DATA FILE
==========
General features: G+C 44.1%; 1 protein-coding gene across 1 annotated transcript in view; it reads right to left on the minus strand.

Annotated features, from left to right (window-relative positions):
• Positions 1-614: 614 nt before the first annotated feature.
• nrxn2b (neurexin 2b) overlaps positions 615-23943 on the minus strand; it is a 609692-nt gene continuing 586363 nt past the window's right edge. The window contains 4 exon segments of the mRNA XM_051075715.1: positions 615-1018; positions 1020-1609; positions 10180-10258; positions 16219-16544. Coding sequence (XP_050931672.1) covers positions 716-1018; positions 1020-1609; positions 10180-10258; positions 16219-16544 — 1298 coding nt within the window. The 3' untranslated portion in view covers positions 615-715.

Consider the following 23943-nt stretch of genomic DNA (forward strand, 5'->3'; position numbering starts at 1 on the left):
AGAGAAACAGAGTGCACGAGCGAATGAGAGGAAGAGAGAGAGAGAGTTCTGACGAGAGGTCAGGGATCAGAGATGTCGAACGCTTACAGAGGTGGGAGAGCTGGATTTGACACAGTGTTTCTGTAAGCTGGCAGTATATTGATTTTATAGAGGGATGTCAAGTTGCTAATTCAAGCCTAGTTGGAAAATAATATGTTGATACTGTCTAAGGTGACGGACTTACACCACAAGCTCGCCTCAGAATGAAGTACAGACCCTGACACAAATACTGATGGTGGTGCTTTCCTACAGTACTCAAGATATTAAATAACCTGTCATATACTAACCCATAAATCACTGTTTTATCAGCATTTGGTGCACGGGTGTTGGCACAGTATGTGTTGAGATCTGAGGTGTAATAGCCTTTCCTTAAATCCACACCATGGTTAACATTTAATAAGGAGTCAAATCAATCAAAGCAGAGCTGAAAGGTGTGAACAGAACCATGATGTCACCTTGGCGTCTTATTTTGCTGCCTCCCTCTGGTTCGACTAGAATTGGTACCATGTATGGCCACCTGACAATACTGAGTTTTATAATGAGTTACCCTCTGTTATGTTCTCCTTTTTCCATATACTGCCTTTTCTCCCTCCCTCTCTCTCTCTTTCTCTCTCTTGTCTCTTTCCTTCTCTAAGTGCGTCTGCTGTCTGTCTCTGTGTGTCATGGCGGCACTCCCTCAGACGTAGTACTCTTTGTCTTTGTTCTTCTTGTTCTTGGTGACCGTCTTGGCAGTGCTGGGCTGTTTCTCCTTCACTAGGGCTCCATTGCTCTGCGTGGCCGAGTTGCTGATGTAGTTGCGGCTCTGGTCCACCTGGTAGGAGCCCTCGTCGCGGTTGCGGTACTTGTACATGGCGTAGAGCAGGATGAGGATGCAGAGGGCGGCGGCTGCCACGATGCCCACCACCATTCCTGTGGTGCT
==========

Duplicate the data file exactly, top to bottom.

General features: G+C 44.1%; 1 protein-coding gene across 1 annotated transcript in view; it reads right to left on the minus strand.

Annotated features, from left to right (window-relative positions):
• Positions 1-614: 614 nt before the first annotated feature.
• nrxn2b (neurexin 2b) overlaps positions 615-23943 on the minus strand; it is a 609692-nt gene continuing 586363 nt past the window's right edge. The window contains 4 exon segments of the mRNA XM_051075715.1: positions 615-1018; positions 1020-1609; positions 10180-10258; positions 16219-16544. Coding sequence (XP_050931672.1) covers positions 716-1018; positions 1020-1609; positions 10180-10258; positions 16219-16544 — 1298 coding nt within the window. The 3' untranslated portion in view covers positions 615-715.

Consider the following 23943-nt stretch of genomic DNA (forward strand, 5'->3'; position numbering starts at 1 on the left):
AGAGAAACAGAGTGCACGAGCGAATGAGAGGAAGAGAGAGAGAGAGTTCTGACGAGAGGTCAGGGATCAGAGATGTCGAACGCTTACAGAGGTGGGAGAGCTGGATTTGACACAGTGTTTCTGTAAGCTGGCAGTATATTGATTTTATAGAGGGATGTCAAGTTGCTAATTCAAGCCTAGTTGGAAAATAATATGTTGATACTGTCTAAGGTGACGGACTTACACCACAAGCTCGCCTCAGAATGAAGTACAGACCCTGACACAAATACTGATGGTGGTGCTTTCCTACAGTACTCAAGATATTAAATAACCTGTCATATACTAACCCATAAATCACTGTTTTATCAGCATTTGGTGCACGGGTGTTGGCACAGTATGTGTTGAGATCTGAGGTGTAATAGCCTTTCCTTAAATCCACACCATGGTTAACATTTAATAAGGAGTCAAATCAATCAAAGCAGAGCTGAAAGGTGTGAACAGAACCATGATGTCACCTTGGCGTCTTATTTTGCTGCCTCCCTCTGGTTCGACTAGAATTGGTACCATGTATGGCCACCTGACAATACTGAGTTTTATAATGAGTTACCCTCTGTTATGTTCTCCTTTTTCCATATACTGCCTTTTCTCCCTCCCTCTCTCTCTCTTTCTCTCTCTTGTCTCTTTCCTTCTCTAAGTGCGTCTGCTGTCTGTCTCTGTGTGTCATGGCGGCACTCCCTCAGACGTAGTACTCTTTGTCTTTGTTCTTCTTGTTCTTGGTGACCGTCTTGGCAGTGCTGGGCTGTTTCTCCTTCACTAGGGCTCCATTGCTCTGCGTGGCCGAGTTGCTGATGTAGTTGCGGCTCTGGTCCACCTGGTAGGAGCCCTCGTCGCGGTTGCGGTACTTGTACATGGCGTAGAGCAGGATGAGGATGCAGAGGGCGGCGGCTGCCACGATGCCCACCACCATTCCTGTGGTGCT